If you are evicted from your home, you may be scrambling to find a new place to live. That is made more challenging as evictions often show up on your credit report, and a new landlord may not want to rent to you. There are some steps you can take to make renting after eviction easier.
Preventing an Eviction
Your best plan of action is to work to avoid the eviction in the first place. Most landlords will try to work with tenants to avoid having to go through the legal eviction process, which can be expensive and emotionally draining. Try to work with the landlord to catch up on rent payments if you are behind or correct any violations of the rental contract.
Rent Again Quickly
If you cannot avoid an eviction, your credit report is likely to take a hit. If you find a new place quickly, you may be able to beat the negative report that will eventually show up. Most landlords require a copy of your credit report or want a reference from your previous landlord. Your credit report may stay clean for 30 to 60 days, so if the new landlord doesn't request contact information for the previous landlord, you may be able to rent again.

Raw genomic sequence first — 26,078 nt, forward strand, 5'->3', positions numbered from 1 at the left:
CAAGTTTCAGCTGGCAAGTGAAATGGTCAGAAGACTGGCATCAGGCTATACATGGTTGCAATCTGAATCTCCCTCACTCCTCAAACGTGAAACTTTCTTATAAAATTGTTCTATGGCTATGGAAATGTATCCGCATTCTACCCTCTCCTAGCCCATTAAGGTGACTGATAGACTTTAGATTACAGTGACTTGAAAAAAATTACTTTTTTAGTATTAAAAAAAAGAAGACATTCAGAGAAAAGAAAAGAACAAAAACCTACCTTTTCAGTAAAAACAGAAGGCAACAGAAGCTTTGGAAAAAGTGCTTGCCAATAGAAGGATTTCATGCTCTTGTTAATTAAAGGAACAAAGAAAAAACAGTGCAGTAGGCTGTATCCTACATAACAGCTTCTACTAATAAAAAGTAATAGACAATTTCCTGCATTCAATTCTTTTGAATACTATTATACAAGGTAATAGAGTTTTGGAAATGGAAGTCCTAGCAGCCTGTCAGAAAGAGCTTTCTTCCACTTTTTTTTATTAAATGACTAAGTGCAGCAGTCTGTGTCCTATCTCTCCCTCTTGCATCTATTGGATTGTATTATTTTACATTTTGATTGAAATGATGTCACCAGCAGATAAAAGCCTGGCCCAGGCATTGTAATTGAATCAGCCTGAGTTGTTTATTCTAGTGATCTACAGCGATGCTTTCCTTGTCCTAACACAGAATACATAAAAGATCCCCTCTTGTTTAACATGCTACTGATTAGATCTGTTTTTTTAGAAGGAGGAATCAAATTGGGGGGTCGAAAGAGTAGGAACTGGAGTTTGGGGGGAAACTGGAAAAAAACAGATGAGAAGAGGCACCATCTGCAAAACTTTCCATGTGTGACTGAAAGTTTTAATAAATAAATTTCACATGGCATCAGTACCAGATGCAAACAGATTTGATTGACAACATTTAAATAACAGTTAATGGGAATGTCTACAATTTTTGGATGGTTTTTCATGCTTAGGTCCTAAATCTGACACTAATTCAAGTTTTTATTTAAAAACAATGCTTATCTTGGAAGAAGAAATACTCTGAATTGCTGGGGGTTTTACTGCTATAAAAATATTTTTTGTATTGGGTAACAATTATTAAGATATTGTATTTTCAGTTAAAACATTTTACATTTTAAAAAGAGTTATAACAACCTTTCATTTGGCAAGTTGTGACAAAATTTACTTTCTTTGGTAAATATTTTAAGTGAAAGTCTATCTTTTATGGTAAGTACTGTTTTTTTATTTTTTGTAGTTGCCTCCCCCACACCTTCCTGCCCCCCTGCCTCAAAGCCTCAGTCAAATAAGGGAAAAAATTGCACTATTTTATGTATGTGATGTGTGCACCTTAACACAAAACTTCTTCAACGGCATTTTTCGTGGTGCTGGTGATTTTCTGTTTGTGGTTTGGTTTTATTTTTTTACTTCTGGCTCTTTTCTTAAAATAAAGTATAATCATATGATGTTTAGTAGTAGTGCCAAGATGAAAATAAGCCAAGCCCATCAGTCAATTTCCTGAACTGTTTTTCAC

Solicit Personal Recommendations
If the eviction is already on your credit report, it limits your options. Many landlords simply will not rent to you. Some, however, might take the chance if you can explain the reasons for the eviction and why it would never happen again. Obtain written references from your boss, your bank and even friends showing that you are financially solvent and an upstanding citizen. These references can sometimes help you overcome your negative rental history.
Rent From a Friend
In order to rent a house or apartment after eviction, it is sometimes necessary to distance yourself from the eviction. If you can rent from a friend for a while, it establishes new positive rental history. Any potential landlord who requires a reference will speak to your friend rather than the landlord who evicted you.
- Jupiterimages/Photos.com/Getty Images